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more business, population, and manufactures. And if we are sometimes a little troubled by our multitude of poor men, yet we know the increase of manufactures and population to be such a salutary thing in itself, and our free-trade policy begets such an admirable movement, creating fresh centres of industry and fresh poor men here, while we were thinking about our poor men there, that we are quite dazzled and borne away, and more and more industrial movement is called for, and our social progress seems to become one triumphant and enjoyable course of what is sometimes called, vulgarly, outrunning the constable.

If, however, taking some other criterion of man's well-being than the cities he has built and the manufactures he has produced, we persist in thinking that our social progress would be happier if there were not so many of us so very poor, and in busying ourselves with notions of in some way or other adjusting the poor man and business one to the other, and not multiplying the one and the other mechanically and blindly, then our Liberal friends, the appointed doctors of free-trade, take us up very sharply. “ Art is long," says The Times, "and life is short; for the most part we settle things first and understand them afterwards. Let us have as few theories as possible; what is wanted is not the light of speculation. If nothing worked well of which the theory was not perfectly understood, we should be in sad confusion. The relations of labour and capital, we are told, are not understood, yet trade and commerce, on the whole, work satisfactorily." I quote from The Times of only the other day. But thoughts like these, as I have often pointed out, are thoroughly British thoughts, and we have been familiar with them for years.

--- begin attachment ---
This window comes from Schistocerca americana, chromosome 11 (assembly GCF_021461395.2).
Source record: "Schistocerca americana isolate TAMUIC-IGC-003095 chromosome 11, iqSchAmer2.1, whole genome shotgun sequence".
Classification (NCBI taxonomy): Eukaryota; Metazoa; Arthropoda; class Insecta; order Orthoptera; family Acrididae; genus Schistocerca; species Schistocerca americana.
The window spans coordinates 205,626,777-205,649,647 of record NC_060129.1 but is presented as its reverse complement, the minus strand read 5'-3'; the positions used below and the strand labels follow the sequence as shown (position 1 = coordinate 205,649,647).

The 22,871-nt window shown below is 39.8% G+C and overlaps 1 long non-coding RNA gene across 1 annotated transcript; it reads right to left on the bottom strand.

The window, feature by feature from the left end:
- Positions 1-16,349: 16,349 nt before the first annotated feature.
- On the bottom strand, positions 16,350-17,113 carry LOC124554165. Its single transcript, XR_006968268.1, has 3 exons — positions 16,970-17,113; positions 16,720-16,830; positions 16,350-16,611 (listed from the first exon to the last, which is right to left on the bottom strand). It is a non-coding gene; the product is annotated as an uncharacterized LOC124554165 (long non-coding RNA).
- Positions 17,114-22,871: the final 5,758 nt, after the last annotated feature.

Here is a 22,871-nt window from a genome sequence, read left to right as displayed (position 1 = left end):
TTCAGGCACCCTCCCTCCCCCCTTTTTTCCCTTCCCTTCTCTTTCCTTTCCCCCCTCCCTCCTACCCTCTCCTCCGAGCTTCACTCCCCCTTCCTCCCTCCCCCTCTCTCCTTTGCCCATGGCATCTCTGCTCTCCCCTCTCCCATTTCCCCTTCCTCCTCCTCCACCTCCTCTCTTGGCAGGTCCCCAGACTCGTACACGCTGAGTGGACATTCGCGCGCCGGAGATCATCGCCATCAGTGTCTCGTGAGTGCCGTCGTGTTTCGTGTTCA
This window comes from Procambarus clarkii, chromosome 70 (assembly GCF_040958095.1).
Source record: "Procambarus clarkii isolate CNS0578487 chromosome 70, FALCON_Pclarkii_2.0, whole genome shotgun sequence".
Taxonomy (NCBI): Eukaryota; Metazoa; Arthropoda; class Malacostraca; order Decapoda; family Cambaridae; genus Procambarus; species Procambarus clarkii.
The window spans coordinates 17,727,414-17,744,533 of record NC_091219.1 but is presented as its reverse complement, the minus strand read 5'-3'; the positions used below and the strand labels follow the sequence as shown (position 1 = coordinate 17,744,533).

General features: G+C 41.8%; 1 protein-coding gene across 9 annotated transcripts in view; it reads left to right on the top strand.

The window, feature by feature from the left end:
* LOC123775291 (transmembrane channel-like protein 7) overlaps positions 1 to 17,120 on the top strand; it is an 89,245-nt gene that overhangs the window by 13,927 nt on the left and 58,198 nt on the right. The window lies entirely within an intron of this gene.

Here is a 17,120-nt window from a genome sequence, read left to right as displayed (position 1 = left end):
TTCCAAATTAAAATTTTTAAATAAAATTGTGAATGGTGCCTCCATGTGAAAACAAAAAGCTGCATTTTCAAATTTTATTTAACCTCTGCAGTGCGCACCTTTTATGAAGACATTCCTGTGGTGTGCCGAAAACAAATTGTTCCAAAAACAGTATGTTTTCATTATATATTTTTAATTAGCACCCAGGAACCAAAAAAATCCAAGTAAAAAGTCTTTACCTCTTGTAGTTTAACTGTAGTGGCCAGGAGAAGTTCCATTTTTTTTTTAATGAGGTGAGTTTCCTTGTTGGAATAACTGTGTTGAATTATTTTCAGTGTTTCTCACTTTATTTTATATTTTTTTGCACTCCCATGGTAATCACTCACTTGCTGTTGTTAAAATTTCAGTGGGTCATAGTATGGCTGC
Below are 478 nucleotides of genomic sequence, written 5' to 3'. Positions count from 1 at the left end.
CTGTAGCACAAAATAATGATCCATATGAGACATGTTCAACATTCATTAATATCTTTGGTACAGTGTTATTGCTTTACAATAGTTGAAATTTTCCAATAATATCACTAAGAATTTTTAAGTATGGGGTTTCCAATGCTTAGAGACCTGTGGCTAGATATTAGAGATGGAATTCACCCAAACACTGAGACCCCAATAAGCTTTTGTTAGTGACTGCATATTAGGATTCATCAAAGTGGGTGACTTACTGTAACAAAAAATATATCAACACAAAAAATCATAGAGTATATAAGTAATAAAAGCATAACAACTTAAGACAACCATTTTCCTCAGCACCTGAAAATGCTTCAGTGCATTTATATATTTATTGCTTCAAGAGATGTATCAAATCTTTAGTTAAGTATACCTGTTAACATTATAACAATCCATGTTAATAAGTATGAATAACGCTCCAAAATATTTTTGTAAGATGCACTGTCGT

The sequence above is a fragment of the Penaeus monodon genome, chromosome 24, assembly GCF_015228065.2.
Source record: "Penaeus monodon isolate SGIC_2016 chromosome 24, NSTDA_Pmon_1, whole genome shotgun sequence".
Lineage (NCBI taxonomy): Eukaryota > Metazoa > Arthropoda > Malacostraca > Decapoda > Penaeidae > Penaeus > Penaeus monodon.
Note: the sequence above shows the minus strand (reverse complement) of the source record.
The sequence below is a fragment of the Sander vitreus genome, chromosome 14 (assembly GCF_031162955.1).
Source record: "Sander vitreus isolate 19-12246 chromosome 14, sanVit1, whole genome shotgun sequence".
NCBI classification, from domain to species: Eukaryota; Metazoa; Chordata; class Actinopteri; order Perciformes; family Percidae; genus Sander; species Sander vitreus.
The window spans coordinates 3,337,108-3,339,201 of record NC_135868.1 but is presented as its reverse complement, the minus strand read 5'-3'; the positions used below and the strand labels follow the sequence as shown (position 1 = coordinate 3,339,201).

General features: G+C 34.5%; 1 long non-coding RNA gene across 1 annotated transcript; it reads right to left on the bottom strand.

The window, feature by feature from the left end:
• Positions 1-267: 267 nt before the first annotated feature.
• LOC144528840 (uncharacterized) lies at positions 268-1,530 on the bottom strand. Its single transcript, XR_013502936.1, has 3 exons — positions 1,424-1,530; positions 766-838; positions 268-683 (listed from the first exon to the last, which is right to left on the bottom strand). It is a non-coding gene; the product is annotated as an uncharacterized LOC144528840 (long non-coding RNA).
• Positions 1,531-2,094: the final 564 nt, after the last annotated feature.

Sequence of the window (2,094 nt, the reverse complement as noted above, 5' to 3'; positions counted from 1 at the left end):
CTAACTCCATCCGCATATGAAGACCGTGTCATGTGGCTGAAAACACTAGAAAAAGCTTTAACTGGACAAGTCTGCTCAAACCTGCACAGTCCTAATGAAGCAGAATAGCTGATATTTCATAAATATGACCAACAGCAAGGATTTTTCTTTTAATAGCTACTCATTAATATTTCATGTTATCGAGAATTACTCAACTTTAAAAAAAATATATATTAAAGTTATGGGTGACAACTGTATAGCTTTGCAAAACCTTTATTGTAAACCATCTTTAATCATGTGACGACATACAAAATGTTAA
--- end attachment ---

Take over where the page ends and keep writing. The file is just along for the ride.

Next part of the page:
Or, if we want more of a philosophy of the matter than this, our free-trade friends have two axioms for us, axioms laid down by their justly esteemed doctors, which they think ought to satisfy us entirely. One is, that, other things being equal, the more population increases, the more does production increase to keep pace with it; because men by their numbers and contact call forth all manner of activities and resources in one another and in nature, which, when men are few and sparse, are never developed. The other is, that, although population always tends to equal the means of subsistence, yet people's notions of what subsistence is enlarge as civilisation advances, and take in a number of things beyond the bare necessaries of life; and thus, therefore, is supplied whatever check on population is needed. But the error of our friends is just, perhaps, that they' apply axioms of this sort as if they were self-acting laws which will put themselves into operation without trouble or planning on our part, if we will only pursue free-trade, business, and population zealously and staunchly.' Whereas the real truth is, that, however the case might be under other circumstances, yet in fact, as we now manage the matter, the enlarged conception of what is included in subsistence does not operate to prevent the bringing into the world of numbers of people who but just attain to the barest necessaries of life or who even fail to attain to them ; while, again, though production may increase as population increases, yet it seems that the production may be of such a kind, and so related, or rather non-related, to population, that the population may be little the better for it. For instance, with the increase of population since Queen Elizabeth's time the production of silkstockings has wonderfully increased, and silk